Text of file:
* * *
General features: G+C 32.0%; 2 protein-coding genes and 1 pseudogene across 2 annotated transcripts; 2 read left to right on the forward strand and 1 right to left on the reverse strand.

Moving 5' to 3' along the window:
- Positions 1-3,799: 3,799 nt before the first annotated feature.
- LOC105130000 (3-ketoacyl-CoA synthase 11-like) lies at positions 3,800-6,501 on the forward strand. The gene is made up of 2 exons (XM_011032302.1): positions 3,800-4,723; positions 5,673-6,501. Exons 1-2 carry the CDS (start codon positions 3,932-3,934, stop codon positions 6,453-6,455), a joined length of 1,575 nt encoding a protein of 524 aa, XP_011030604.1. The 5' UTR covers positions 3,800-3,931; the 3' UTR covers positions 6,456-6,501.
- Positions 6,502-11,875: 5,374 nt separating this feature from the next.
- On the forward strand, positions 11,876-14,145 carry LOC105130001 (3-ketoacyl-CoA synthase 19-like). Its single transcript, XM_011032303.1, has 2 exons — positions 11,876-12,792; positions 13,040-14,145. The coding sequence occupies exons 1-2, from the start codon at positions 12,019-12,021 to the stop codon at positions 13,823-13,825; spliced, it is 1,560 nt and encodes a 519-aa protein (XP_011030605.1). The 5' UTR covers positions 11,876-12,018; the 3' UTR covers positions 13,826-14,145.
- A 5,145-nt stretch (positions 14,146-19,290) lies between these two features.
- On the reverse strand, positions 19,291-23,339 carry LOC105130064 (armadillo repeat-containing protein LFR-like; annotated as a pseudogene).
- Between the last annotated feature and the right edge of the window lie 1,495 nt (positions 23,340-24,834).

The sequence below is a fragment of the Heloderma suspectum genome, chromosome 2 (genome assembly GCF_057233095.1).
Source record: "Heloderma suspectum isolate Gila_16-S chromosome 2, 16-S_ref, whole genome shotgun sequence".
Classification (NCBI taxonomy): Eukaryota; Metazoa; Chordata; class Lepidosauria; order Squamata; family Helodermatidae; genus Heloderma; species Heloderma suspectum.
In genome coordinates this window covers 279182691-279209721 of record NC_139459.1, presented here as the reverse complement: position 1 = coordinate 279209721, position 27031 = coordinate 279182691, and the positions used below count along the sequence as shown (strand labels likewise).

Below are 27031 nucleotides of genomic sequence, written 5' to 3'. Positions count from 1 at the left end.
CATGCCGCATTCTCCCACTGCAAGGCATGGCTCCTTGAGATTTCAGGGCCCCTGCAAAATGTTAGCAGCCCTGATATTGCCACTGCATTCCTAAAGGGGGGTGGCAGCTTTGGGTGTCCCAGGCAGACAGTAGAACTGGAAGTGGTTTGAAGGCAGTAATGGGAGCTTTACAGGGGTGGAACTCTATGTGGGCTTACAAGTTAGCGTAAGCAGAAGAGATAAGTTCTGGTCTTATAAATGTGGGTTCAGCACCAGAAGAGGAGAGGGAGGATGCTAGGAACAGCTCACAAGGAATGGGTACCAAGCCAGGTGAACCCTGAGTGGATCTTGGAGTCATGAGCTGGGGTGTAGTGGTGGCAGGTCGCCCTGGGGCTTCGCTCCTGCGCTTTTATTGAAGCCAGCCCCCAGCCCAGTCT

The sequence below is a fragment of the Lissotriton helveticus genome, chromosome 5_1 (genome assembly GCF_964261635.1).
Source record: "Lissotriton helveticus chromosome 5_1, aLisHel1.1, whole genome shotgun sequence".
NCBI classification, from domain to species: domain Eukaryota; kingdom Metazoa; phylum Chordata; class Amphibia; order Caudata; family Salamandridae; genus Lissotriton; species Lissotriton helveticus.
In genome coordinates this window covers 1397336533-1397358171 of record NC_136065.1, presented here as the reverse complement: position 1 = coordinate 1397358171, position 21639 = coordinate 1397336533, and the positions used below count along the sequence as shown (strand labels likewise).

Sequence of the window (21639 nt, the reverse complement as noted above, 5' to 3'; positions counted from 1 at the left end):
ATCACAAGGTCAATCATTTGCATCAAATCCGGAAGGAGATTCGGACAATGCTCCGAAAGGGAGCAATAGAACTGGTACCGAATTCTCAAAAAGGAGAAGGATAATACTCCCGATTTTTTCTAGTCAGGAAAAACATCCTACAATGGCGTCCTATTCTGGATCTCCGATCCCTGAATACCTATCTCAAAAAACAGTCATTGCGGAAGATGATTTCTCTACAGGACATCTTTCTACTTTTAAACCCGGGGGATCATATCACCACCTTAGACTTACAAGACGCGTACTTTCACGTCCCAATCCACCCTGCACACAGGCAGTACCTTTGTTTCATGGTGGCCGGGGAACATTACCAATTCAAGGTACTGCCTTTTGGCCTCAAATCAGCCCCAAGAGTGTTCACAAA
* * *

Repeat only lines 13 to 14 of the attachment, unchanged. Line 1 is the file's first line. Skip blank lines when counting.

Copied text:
In genome coordinates this window covers 279182691-279209721 of record NC_139459.1, presented here as the reverse complement: position 1 = coordinate 279209721, position 27031 = coordinate 279182691, and the positions used below count along the sequence as shown (strand labels likewise).

Below are 27031 nucleotides of genomic sequence, written 5' to 3'. Positions count from 1 at the left end.